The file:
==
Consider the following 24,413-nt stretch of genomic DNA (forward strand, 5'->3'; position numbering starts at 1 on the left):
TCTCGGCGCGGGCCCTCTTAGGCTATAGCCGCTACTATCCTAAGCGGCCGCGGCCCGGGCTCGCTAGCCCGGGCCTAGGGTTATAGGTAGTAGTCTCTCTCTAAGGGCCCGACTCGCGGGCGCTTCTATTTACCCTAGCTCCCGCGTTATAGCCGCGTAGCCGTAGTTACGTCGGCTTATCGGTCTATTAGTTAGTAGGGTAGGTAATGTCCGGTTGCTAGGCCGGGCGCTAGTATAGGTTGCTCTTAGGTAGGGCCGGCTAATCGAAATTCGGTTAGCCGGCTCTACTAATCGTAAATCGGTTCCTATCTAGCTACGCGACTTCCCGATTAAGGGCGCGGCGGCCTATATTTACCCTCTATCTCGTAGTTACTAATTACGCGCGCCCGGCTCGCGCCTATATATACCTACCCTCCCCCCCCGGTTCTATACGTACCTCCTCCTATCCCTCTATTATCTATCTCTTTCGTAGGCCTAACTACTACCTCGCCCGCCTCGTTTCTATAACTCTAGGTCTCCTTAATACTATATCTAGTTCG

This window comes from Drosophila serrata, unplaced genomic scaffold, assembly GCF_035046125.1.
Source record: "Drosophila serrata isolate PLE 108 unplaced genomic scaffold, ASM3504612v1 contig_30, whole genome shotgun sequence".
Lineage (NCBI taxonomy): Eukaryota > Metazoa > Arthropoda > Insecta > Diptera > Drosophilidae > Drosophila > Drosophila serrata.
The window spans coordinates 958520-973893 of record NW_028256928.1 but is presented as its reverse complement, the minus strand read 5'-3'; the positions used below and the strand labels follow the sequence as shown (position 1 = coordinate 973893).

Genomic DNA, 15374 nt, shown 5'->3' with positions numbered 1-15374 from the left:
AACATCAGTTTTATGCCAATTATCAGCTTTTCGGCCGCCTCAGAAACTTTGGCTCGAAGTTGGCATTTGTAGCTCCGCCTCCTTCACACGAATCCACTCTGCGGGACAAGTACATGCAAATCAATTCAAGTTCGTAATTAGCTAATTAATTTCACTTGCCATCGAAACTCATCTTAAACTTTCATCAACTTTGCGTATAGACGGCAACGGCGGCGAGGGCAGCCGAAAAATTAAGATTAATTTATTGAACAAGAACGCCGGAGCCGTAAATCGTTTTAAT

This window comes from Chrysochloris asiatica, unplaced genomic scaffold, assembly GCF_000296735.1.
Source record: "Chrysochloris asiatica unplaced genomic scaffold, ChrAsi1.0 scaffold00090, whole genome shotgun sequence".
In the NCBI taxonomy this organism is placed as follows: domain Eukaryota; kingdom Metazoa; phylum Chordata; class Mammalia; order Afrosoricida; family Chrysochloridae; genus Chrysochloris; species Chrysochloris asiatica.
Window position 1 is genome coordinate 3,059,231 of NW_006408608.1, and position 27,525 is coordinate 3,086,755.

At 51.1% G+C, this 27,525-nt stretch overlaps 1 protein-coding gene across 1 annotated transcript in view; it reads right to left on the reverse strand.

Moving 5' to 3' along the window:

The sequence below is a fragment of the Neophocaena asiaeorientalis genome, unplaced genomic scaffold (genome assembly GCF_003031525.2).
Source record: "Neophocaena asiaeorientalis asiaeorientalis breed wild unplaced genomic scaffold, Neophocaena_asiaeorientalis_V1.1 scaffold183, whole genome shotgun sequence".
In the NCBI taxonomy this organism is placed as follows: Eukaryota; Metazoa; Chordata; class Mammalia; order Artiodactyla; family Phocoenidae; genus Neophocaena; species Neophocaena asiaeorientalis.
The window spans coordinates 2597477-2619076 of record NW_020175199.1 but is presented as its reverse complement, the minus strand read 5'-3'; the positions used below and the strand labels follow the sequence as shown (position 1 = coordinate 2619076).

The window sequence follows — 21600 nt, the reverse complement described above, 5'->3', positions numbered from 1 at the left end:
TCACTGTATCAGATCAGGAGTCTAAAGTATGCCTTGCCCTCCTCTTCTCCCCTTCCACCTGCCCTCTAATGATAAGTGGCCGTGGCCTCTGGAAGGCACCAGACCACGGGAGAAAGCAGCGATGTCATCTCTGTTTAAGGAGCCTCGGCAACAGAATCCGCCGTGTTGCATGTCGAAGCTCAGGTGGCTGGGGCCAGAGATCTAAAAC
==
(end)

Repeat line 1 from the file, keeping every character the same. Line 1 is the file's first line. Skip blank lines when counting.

Consider the following 24,413-nt stretch of genomic DNA (forward strand, 5'->3'; position numbering starts at 1 on the left):